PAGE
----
Saturday, May 2, 2009

Answer to Question on Missouri Resolution to Disassociate

How did you make this decision without everyone’s vote? Assuming not every member attended the state convention.

Also, what were the arguments for/against?

Thanks for keeping us informed.

I wanted to answer the above comment on Missouri Passes Resolution to Disassociate from BPW/USA.

Our Missouri Federation kept members well informed of the upcoming merger and released information as it came available to them. The state sent questionnaires to Missouri members to get a feel for how they planed to vote on the merger. Several question requested our input as to whether we wanted the state to remain with national or break away. Based on the answers, the state proposed the resolution.

One reason the vote took place at our state conference is if we did not make the decision during the conference, we would be faced with licensing fees if the merger went through and we had not acted. At that point, some of the locals would have dissolved or broken away from both state and national rather than pay the fees.

Many of the locals had already discussed the merger and the possibility of the state disassociating with national. Everyone knew this was probably the most important conference we had ever held in Missouri next to the one in St. Louis ninety years ago when BPW began. People that really wanted to vote were at the meeting.

Arguments against disassociation were few. One lady didn’t think the $40 license fee was a big deal and we should continue to stay a part of national. Mostly, the ones opposed were people who were not well informed of the situation.

Arguments for disassociation are included in many of the comments on this blog. Missouri has a strong federation and is fiscally responsible. BPW wasn’t started by meek and mild women satisfied with the status quo and now it was time to us to show we are strong women with leadership qualities. We no longer want to remain in limbo waiting to implode when members oppose the license fee. The high national dues ($60) is part of the reason our membership numbers are declining. We chose to embrace the changes and move forward. BPW as we have always known it no longer exists at the national level.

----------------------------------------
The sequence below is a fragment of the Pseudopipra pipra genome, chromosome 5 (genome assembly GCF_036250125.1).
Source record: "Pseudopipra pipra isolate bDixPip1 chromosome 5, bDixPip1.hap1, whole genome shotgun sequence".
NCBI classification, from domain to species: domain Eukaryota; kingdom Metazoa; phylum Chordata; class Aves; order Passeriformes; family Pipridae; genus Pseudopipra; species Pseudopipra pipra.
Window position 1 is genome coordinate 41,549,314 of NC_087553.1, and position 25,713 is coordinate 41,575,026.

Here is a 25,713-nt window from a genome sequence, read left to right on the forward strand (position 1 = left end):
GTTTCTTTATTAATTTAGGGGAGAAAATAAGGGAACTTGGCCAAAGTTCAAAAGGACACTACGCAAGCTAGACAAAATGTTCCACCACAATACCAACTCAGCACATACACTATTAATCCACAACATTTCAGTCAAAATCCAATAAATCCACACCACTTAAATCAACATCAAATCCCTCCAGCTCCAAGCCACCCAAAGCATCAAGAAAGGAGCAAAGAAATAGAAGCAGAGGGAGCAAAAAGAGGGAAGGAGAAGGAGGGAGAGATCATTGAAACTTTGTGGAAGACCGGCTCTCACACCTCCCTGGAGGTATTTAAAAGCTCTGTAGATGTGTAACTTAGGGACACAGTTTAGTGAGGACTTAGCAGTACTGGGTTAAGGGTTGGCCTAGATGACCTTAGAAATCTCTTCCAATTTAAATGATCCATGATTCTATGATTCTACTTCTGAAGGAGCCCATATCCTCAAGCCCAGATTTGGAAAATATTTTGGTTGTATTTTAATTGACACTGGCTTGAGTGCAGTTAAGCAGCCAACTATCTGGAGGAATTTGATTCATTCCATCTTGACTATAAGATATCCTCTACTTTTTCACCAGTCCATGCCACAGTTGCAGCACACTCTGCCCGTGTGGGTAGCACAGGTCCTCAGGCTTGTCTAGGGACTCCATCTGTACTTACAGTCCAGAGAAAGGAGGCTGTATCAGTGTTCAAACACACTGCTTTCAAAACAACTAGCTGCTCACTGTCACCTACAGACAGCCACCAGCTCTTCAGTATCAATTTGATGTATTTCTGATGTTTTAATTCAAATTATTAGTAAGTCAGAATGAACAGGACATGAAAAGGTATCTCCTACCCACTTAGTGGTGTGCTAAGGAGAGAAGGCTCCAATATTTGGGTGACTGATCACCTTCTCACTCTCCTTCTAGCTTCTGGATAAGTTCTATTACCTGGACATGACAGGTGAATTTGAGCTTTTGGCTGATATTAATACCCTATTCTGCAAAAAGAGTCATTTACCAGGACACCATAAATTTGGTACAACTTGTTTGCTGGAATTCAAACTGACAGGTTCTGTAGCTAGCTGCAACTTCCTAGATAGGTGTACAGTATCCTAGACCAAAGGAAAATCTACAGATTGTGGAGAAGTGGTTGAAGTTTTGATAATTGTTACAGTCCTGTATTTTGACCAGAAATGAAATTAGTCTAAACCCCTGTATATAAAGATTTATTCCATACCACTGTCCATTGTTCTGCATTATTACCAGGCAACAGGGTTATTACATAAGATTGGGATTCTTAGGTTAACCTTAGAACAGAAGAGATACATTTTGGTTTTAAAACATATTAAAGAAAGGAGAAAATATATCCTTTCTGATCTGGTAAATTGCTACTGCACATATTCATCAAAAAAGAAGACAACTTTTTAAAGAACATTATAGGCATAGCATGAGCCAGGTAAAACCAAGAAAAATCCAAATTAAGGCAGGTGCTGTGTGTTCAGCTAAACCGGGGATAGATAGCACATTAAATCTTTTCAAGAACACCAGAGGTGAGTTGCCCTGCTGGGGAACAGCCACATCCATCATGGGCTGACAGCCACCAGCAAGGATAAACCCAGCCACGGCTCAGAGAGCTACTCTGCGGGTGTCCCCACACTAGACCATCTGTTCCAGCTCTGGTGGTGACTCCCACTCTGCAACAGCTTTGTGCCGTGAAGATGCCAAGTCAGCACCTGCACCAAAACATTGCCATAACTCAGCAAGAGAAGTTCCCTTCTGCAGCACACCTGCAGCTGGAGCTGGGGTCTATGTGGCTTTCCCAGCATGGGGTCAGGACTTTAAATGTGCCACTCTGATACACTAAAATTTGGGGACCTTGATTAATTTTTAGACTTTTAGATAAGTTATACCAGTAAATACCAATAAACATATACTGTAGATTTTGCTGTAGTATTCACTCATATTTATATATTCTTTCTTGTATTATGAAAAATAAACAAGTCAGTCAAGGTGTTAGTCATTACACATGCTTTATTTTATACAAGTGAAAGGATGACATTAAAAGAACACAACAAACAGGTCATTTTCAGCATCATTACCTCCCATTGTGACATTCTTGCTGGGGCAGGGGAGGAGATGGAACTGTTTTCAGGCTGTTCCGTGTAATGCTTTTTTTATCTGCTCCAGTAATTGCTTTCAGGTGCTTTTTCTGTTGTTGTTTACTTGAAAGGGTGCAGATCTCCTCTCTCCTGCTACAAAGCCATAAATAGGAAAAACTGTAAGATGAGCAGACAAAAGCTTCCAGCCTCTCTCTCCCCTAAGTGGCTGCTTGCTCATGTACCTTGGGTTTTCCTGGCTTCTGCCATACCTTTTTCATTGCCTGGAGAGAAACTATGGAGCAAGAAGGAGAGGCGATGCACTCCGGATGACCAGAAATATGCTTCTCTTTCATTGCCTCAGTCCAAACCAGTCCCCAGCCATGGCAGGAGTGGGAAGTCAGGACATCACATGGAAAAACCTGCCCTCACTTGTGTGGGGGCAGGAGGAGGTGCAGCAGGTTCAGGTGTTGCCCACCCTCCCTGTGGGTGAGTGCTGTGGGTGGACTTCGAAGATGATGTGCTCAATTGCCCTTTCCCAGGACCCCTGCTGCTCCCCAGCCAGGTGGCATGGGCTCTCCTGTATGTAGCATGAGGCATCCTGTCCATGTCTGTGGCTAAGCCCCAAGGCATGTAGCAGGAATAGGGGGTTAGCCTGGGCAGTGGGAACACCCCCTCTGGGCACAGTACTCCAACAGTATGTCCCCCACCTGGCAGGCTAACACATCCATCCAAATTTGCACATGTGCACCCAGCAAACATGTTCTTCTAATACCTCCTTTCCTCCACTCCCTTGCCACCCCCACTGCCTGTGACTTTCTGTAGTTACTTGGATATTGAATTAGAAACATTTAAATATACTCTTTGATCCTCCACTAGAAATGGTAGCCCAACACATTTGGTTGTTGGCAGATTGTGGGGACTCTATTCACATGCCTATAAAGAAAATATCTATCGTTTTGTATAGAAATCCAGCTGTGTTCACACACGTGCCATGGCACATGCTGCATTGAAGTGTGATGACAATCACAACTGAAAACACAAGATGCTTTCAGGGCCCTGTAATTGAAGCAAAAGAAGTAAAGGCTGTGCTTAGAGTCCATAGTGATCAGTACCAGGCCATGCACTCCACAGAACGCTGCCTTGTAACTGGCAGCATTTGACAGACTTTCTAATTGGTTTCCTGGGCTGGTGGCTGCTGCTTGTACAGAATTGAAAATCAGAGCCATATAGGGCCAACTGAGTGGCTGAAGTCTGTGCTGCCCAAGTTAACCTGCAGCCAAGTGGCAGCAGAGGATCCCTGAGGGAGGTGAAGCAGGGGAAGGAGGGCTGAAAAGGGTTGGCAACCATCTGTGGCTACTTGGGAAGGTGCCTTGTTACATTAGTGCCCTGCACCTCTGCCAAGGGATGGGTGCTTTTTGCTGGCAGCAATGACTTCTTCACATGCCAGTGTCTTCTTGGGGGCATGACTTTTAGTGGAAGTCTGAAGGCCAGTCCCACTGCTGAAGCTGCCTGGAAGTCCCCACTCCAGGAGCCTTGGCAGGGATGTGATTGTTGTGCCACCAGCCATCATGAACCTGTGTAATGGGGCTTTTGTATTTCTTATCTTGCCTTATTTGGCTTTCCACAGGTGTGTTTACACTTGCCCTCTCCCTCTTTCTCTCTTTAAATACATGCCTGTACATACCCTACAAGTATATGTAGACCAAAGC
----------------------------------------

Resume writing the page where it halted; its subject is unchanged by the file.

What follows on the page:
Our district rep emailed some of our questions to Barb Henton. One former state president asked the question: If the CEO really brought in more money than her salary, what is her salary and how much did she bring in? Another member wanted to know why BPW had only gotten the trademark on “BPW” and several of the programs in January of 2009.

Instead of answering our questions, we got a promo on BPW/USA. As the state board member said, “I’m disappointed in Barb’s response. She didn’t answer our questions, she only gave us fluff.”

We stood up for the vote, overwhelming in favor of the resolution. Only five women were opposed to the resolution to disassociate.

The state is still encouraging us to vote for the merger so that states that choose to remain with BPW can do so. Personally, I voted against the merger because I think it is only delaying the inevitable and allowing BPW/USA to hold our name hostage. I refuse to vote for something that is totally against my principals. (For more on this visit my personal blog at and read "Stand Up and Be Counted.")

Whether you are for or against the merger, please vote! The more who vote, the better our voices will be heard.

Linda Fisher
Membership Chair
Sedalia BPW

1 comment:

Anonymous said...

You really should talk to an attorney to verify the validity of the national's "ownership" of a BPW mark. Since they have done very little to exert that ownership over the years - and since all of your individual organizations have been using the name and mark - you may be able to challenge this through simple filings at the USPTO.